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Dad's awareness drive in memory of cancer stricken son

PUBLISHED: 17:20 25 March 2009 | UPDATED: 10:33 12 August 2010

THANKS: Nick Johns (right) praised the support his son Stephen received in hospital.

THANKS: Nick Johns (right) praised the support his son Stephen received in hospital.

DEVASTATED parents of a young man who died from bowel cancer want more people to be aware of the illness, writes Kate Nelson. Nick and Alison Johns, from Petts Wood, lost their son Stephen, 26, to the disease in November last year and now want other youn

DEVASTATED parents of a young man who died from bowel cancer want more people to be aware of the illness, writes Kate Nelson.

Nick and Alison Johns, from Petts Wood, lost their son Stephen, 26, to the disease in November last year and now want other young people to get checked out if they think something is wrong.

Earlier this month, the couple donated over £1,000 to the Chartwell Unit for Cancer Services at the Princess Royal University Hospital, Farnborough to buy two new reclining chairs. Mr Johns said: "This donation from family and friends is our way of saying thank you for the care that they showed Stephen during his treatment. We have had huge support from family, friends and Crystal Palace Football Club and will continue our fundraising work for both Bromley Hospitals NHS Trust and St Thomas's Hospital where Stephen was treated."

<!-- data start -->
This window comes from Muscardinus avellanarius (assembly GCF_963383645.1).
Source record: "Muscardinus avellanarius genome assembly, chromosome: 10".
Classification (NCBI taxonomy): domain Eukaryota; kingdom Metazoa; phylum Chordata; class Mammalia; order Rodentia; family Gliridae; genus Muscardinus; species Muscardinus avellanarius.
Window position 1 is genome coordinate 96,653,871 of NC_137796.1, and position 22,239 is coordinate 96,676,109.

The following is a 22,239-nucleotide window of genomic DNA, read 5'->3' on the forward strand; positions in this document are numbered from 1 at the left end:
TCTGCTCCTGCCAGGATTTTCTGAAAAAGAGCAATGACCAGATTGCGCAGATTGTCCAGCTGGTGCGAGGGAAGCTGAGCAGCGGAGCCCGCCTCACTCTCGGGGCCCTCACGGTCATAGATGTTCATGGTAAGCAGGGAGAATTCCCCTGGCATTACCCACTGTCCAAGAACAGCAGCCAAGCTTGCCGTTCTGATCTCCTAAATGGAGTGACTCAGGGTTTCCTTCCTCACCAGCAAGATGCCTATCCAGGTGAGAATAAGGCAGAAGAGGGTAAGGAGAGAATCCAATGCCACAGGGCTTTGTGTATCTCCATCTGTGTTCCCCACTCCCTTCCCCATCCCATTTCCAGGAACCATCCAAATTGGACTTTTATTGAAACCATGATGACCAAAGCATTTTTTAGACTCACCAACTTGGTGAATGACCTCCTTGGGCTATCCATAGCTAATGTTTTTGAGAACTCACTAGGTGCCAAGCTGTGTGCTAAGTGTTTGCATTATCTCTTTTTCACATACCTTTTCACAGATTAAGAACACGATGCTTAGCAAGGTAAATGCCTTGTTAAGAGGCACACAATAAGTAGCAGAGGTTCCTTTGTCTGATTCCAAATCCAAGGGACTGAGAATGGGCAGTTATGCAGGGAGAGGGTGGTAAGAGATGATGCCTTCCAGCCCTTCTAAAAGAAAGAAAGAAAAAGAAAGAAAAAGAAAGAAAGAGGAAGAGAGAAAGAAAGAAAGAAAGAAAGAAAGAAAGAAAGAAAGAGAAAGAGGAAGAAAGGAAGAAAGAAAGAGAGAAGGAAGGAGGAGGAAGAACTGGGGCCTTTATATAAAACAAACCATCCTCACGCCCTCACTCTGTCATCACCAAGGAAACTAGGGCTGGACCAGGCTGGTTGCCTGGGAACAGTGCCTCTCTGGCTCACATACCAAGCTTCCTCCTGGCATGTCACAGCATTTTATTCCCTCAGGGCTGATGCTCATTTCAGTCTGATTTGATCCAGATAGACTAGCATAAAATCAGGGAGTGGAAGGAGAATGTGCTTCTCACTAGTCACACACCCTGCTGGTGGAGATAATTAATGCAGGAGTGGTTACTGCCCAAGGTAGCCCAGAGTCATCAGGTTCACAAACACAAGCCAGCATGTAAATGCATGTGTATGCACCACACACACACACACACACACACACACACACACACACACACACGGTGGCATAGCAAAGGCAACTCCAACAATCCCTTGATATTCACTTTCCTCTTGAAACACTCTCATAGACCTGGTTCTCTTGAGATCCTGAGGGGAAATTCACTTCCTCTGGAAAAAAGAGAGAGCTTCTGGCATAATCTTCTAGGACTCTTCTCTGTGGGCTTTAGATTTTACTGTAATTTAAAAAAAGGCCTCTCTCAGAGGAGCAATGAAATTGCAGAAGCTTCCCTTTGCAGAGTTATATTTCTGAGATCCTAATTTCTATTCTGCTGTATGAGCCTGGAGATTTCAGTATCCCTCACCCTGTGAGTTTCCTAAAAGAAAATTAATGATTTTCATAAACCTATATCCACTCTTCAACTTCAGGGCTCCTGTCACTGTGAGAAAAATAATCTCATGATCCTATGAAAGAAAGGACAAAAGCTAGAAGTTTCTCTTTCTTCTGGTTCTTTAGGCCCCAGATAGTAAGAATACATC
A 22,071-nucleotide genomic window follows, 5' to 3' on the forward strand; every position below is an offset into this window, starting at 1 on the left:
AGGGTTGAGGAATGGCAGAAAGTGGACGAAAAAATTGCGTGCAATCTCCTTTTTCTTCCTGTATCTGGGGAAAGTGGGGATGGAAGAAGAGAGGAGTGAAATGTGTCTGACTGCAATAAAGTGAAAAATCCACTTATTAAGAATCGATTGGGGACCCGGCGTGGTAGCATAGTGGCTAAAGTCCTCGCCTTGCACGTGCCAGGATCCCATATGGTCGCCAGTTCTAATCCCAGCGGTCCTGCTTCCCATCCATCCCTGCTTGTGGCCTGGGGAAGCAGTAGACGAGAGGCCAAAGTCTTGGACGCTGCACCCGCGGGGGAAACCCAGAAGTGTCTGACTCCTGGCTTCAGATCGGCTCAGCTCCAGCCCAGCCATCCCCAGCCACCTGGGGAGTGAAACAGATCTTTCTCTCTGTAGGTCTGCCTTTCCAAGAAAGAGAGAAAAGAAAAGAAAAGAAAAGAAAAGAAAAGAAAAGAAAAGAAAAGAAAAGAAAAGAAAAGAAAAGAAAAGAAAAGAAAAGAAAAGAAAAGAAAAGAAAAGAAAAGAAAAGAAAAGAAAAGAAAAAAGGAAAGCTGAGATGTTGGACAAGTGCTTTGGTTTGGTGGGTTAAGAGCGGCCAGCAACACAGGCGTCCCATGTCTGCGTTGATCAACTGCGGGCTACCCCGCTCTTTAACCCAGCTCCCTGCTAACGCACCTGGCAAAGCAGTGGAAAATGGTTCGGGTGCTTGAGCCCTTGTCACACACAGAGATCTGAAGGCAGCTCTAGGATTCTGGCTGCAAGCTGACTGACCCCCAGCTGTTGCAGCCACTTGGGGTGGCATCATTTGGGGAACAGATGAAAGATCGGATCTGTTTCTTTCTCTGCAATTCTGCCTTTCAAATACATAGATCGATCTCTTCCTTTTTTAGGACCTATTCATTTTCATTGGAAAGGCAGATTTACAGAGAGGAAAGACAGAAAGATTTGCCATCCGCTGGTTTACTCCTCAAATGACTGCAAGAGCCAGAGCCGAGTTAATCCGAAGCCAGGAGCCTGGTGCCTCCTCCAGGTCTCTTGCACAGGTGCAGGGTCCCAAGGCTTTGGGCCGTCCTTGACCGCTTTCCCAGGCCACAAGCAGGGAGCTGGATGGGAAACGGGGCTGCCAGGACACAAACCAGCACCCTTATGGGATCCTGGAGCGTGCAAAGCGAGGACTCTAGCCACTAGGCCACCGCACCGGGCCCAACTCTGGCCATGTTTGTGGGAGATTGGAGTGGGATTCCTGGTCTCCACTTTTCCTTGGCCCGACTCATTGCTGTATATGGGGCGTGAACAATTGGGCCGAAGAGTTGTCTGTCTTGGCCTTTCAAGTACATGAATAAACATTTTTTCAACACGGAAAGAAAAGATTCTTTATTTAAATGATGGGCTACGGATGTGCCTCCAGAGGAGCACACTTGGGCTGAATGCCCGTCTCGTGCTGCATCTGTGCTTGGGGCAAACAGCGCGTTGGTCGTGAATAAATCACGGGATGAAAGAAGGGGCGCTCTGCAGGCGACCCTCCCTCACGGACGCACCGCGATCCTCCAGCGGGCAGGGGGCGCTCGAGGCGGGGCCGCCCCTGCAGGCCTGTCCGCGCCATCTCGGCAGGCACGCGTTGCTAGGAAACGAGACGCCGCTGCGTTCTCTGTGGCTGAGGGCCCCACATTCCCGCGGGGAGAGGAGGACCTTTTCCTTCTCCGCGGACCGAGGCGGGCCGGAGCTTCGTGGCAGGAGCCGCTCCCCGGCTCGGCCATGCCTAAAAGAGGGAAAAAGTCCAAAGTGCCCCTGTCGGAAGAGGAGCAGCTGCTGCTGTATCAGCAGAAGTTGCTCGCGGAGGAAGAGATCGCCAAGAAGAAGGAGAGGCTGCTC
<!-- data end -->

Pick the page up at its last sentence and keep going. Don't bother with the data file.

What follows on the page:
The former Coopers Technology College student, who worked for an international design company, collapsed the day before his birthday in October and was diagnosed with cancer the next week.

Mrs Johns said: "It was just seven weeks after that he died. It was a complete shock. We knew he would have a battle on his hands but not for one minute did we think he would not come through it.

"He was a fun and outgoing lad, he loved life."

Mr Johns did not show any of the traditional signs of the illness, but had had a niggling cough for over a year. His mother says he was unlucky but believes more could be done to raise awareness.

She said: "They need to stop putting an age on cancers. They say that bowel cancer is most common in men aged 50 to 55 so that's the group they target. But when Stephen was in hospital, there was another 26-year-old there and bowel cancer in the under 30s has increased more than any other age group over the last seven years."

Bowel cancer is the second biggest cancer killer in the UK after lung cancer. Some 35,500 people will be diagnosed with the disease this year and around half will die.

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